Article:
Blogging the biotechnology revolution

Systems Biology is changing the way biology is done. Is it a fad or is it effective? This blog tracks current happenings and helps you stay on top of the field. You can find a list of relevant papers at systems biology paper watch Have you heard a talk or read a paper in bioinformatics / systems biology you would like to tell other people about? Email: and get the word out!

Thursday, June 17, 2010

Something interesting in my mail today:

A British bioinformatician wants to open discussion about the greatest biological discovery made possible by bioinformatics. He has just launched a "brainstorming competition" with a small cash prize to stoke discussion. Kaggle is hosting the "brainstorming competition" at:

For me, bioinformatics hasnt made any *single* great discovery, but has actually enabled countless discoveries through advances in sequence comparison (blast of course), network analysis, microarrays, proteomics. All of these fields have been critical components of biological discoveries in the last 10-20 years which have built on these technologies.

Monday, May 17, 2010

Recently the Boone group published a short report concerning the generation of systematic gene deletion for another strain of yeast: Genotype to phenotype: a complex problem.

Its amazing how much work went into this short reports, but t
his is the first study to show that genes required for growth can be significantly different between closely related strains of the same species. The article from the Boone lab stems from the observation that the genes required for growth in one strain of yeast can be dramatically different from another strain. This strain-to-strain difference is surprising and suggests that separate pathways are required for growth among very similar strains through the evolution of mutations which can buffer these essential pathways. The lessons learned here will likely be reflected in humans where individual variation can contribute to dependence on different sets of pathways and genes. An observation which has relevance to how people think about drug discovery and personalized medicine.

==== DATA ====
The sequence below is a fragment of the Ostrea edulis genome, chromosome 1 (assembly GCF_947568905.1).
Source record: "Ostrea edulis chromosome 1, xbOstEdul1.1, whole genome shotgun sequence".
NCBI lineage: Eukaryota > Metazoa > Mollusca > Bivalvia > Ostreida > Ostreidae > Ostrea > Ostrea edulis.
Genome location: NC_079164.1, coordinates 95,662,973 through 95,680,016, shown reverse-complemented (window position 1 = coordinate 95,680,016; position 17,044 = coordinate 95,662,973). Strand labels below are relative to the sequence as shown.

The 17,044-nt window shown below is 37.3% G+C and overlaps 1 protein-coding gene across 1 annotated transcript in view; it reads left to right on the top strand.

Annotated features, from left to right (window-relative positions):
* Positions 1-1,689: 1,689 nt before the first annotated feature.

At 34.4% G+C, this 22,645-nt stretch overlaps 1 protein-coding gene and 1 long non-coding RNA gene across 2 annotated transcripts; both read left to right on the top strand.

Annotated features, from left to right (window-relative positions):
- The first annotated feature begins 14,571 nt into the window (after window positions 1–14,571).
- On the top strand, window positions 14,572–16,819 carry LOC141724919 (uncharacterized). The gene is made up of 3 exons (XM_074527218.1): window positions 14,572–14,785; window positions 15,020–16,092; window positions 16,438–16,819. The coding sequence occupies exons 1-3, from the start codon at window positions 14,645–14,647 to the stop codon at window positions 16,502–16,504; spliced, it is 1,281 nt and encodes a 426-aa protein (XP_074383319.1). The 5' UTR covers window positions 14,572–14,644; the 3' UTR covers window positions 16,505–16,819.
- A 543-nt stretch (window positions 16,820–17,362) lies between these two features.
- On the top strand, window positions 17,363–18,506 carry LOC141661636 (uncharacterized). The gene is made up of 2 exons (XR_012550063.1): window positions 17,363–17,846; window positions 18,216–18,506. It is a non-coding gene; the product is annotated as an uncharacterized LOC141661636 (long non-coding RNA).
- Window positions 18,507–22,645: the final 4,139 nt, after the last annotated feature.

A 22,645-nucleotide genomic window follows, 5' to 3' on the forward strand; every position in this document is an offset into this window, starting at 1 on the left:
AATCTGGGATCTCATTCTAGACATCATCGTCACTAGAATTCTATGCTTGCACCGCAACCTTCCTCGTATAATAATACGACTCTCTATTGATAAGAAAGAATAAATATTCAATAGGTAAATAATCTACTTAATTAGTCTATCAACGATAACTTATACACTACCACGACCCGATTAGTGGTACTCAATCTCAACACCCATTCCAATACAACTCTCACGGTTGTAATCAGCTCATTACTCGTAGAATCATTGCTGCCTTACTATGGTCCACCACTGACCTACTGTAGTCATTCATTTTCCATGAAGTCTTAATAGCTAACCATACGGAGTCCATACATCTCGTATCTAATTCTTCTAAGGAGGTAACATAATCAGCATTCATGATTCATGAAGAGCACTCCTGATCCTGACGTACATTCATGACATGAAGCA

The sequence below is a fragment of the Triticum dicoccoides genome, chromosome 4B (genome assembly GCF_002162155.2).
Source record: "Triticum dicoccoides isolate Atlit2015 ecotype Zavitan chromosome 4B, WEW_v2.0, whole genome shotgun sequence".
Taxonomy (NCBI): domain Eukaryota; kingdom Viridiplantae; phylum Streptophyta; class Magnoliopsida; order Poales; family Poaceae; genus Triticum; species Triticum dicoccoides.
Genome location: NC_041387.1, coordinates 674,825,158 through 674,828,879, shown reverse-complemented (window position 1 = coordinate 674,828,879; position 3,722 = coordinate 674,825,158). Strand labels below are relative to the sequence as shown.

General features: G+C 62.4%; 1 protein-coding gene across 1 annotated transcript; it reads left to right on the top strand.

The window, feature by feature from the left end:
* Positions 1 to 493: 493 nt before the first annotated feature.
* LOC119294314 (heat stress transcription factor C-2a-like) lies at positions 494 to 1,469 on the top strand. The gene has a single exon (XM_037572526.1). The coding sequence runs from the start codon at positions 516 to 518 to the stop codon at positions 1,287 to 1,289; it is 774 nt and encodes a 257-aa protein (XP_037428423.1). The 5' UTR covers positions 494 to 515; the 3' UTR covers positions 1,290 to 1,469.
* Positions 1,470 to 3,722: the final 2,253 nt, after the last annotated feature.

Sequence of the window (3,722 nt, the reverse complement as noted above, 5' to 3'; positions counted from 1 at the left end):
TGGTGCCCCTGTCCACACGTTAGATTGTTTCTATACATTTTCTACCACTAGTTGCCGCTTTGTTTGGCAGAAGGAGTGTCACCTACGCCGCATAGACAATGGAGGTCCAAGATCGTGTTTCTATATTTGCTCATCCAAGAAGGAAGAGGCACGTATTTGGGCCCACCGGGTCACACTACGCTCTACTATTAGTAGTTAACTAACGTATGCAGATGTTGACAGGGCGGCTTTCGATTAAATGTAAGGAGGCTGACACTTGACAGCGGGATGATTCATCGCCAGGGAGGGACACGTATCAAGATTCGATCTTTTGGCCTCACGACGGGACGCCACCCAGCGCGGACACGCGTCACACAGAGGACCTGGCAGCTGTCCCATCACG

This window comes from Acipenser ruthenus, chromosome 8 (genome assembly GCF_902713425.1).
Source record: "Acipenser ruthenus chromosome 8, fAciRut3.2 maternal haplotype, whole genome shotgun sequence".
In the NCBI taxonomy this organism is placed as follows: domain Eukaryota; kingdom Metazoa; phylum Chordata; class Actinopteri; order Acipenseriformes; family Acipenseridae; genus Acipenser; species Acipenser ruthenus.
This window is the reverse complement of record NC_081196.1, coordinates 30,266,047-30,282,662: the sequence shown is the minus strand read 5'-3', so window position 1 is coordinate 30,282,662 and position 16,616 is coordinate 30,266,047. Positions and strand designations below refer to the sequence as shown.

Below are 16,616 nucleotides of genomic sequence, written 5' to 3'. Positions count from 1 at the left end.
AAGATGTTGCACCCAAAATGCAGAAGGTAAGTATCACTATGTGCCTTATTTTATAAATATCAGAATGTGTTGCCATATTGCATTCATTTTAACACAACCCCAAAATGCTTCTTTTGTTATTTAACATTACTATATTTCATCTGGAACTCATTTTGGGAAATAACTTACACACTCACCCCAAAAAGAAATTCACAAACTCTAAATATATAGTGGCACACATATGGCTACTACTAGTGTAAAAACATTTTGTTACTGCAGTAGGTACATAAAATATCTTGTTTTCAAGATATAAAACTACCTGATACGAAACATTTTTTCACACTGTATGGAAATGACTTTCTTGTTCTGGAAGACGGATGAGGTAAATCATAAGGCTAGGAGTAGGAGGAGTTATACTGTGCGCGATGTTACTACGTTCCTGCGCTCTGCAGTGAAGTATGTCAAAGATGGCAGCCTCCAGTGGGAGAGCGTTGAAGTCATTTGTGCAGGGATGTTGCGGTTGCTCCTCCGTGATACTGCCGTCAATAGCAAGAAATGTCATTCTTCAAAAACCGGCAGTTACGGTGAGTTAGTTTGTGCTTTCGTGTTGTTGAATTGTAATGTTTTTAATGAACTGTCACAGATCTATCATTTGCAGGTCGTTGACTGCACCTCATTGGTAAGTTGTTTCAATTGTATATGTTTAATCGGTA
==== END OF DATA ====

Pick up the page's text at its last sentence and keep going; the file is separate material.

Monday, August 31, 2009

Were at ICSB this year and heard about a very interesting paper from Tobias Meyer. Using an intricate assay for wound healing in 96 well plates and automated microscopy, Tobias Meyer's lab looked for signaling components which could effect would healing. In this very clever approach they were able to track single cells as they migrated in response to a wound on a glass plate, in response to various stimuli and under different siRNA knockdown targets. By tracking each cell and measuring intricate cellular parameters such as cell motility, directed migration, coordination, attraction, repulsion and pioneer cells (those which move without the neighbors moving) they were able to assign genes to several functional modules in terms of a specific cellular movement parameter. Using all this data they were able to uncover parameters to an equation which closely follows actual cell migration, and genes which can specifically effect certain of these parameters. Its a very interesting approach and certainly a huge step in moving from siRNA screening to building predictive models of cell function directly form this data.